While we may today think of retailers decorating storefront windows in anticipation of Christmas, the butchers in 1877 were regarded by local newspapers as the most holiday-spirited of local businesses.

“The butchers have united in decorating their stalls,” reported the Free Press, “and the elaborate ornamentations present a handsome appearance. Flags are shown, streamers of red, white and blue are festooned, the usual mottoes ‘Merry Christmas’ and ‘Happy New Year’ are displayed, while huge joints of meats are decorated with flowers, etc. — the whole having a very fine effect.”

What is surprising today is the range of meats available in the “festooned” stalls.

Johnston, Rocan & Co., which rented stalls 8 and 10, was reported to be “gorgeously decorated.” The company displayed a four-year-old steer weighing 900 pounds (409.1 kilograms), “some fine beef from the feeding of Peter Campbell Boyne; four bears, fattened by the firm; mutton, some of the finest to be seen anywhere — a native sheep, which  kicked the (weight-scale) beam at 113 lbs. (51.4 kilograms — fed by Dilworth, of Poplar Point) and seven sheep averaging 90 lbs. (40.9 kilograms), fed by Bruce of Silver Heights; in pork, a huge hog of 375 lbs. (170.5 kilograms)  is one of a quantity of porkers, while there seems to be no end to the turkeys, geese, ducks, sausages, etc., which are on sale.”

James Lamb, who occupied stall No. 6, besides the typical fare, had on display a “Canada Pacific Hotel fed bear, which almost smothered in its own fat.”

To meet the demand for traditional Christmas poultry, McNee & Co. in stall No. 9 declared “war on turkeys.” The result of the war was that “customers have commenced the siege, and partly captured the stores.”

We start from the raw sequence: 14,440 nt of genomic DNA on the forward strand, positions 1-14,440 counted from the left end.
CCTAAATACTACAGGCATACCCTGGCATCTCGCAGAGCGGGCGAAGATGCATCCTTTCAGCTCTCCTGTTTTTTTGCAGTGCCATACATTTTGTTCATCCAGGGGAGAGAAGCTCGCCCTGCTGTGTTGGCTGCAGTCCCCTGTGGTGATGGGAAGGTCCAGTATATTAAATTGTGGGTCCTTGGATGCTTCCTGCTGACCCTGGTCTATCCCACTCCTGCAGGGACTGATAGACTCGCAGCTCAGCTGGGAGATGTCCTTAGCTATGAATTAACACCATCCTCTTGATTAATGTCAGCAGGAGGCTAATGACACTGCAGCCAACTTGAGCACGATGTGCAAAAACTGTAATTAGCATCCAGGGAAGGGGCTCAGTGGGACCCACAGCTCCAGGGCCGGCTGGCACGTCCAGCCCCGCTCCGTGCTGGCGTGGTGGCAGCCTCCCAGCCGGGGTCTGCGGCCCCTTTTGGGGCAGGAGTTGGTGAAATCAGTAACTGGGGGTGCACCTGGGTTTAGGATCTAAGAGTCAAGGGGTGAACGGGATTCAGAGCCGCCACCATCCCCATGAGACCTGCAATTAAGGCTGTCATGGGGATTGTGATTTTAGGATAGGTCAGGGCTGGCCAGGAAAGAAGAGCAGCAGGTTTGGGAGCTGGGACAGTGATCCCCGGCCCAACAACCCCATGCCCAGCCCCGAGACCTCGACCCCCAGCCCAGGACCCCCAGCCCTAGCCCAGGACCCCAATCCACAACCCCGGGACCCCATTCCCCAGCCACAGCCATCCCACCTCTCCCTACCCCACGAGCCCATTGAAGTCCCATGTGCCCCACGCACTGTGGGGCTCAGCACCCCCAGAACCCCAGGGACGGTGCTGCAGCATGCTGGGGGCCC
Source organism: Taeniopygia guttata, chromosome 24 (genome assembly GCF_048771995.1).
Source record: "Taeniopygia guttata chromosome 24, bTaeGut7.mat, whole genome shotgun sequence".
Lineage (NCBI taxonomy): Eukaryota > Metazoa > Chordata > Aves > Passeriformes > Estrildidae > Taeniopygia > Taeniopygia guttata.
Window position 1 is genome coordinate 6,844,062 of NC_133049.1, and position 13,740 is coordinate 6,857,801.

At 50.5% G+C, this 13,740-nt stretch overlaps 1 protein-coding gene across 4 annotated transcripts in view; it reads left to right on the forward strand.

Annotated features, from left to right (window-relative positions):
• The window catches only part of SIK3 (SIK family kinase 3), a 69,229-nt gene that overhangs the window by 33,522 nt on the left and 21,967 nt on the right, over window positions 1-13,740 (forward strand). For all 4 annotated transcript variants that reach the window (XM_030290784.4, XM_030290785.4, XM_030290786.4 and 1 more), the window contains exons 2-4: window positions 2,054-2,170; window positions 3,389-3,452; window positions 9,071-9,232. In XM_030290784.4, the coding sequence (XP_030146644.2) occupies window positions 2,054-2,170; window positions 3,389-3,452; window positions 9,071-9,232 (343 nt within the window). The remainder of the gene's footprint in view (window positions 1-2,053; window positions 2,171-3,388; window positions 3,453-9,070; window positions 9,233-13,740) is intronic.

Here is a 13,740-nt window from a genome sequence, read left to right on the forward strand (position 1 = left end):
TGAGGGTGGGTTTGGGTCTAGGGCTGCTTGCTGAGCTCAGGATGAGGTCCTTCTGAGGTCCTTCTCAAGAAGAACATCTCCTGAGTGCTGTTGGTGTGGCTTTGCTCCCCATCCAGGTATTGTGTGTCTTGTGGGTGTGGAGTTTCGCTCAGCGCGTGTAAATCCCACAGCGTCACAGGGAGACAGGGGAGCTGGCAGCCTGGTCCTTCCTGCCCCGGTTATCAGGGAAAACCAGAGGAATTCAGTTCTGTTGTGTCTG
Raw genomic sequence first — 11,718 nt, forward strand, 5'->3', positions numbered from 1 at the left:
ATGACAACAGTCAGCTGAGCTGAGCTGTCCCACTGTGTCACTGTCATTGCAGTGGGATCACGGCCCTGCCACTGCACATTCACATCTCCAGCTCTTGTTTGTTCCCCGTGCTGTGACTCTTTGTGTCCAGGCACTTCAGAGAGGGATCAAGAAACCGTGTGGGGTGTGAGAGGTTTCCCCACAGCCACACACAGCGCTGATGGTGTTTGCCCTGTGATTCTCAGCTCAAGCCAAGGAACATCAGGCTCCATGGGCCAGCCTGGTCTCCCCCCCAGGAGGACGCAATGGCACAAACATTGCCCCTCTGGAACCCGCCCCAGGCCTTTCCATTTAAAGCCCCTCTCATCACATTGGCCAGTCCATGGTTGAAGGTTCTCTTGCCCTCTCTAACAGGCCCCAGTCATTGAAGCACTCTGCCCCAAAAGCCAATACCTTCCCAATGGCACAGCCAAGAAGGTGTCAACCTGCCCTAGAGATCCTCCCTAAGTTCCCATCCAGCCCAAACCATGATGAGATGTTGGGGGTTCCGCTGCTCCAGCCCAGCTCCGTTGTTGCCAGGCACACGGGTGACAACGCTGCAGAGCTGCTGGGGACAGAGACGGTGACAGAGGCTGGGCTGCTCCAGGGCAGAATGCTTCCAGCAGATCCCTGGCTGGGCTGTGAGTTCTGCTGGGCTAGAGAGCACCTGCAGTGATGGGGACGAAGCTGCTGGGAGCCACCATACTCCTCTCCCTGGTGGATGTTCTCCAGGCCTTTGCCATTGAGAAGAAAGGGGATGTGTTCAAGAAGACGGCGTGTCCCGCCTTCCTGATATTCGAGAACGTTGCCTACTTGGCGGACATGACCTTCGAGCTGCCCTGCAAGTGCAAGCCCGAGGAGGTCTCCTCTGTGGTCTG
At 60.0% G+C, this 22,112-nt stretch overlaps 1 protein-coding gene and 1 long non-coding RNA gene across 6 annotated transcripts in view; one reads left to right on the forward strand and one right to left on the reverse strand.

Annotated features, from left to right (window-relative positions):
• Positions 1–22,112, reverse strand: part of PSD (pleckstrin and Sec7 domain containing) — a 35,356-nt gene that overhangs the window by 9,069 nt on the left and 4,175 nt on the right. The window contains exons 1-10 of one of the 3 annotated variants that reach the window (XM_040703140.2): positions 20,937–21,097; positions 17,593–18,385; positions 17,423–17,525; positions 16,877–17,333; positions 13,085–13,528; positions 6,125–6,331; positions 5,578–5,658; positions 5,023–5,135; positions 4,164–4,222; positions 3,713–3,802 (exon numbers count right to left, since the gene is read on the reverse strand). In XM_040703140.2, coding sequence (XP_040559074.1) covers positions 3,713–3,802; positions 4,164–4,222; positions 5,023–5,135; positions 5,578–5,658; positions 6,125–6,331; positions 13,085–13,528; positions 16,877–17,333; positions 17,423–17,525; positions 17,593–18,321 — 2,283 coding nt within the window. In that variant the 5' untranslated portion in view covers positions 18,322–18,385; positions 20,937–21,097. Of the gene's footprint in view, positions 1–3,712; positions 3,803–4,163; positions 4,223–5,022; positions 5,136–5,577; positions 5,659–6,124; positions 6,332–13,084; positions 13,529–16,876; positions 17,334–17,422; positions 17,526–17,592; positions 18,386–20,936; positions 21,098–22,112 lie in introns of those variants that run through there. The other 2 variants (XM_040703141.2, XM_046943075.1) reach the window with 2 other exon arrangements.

While the city’s big-box stores today sell beef from cattle primarily raised and slaughtered in Alberta for shipment across Canada, the butchers at the Winnipeg market in 1877 took great pride in advertising that they were selling “Manitoba fed stock.” Another source of pride among the butchers was that they could identify where each animal was raised and by whom.

For example, Harry Bose in stall No. 7 exhibited a steer fed by Beveredge of Stony Mountain that weighed 1,000 pounds (454.5 kilograms) and was “as fine a beef as one wants to see ...”

Across the city, religious denominations joined in the festive occasion by decorating their churches and holding Christmas services.

At St. Mary’s Catholic Church, the interior was “tastefully decorated, and on the gospel sides of the altar was a representation of the ‘manger’ at Bethlehem, with the infant Saviour lying on his pallet of straw.”

For the third anniversary of the Baptist Sunday School, a “bedecked Christmas tree ... was loaded down with handsome gifts for the little ones, (and older ones, too) was stippled and many hearts were gladdened with these forerunners of old Santa Claus’ goodness.”

Gifts to children were also distributed during the annual Christmas tree festival for the Sunday School of Christ Church.

As 1877 came to an end, Winnipeggers proudly acknowledged the progress made in their community since “those who knew the little frontier settlement, the Fort Garry of a few years ago, (and) would hardly recognize it today ...

“The rapid strides in the march of improvement have in no other place on this mundane sphere been more apparent or noticeable than in the metropolis of the North-West; and it is with a feeling of pardonable pride that today (December 22) the Free Press gives to its readers the long list of living monuments of Winnipeg’s unparalleled and rapid progress during the present year.”

The newspaper reported that aided by the unseasonable weather building was ongoing in December. The buildings were claimed to “be creditable to cities in any of the older and more wealthy countries ...”

At the time, Winnipeg had a population estimated at only 6,000 people.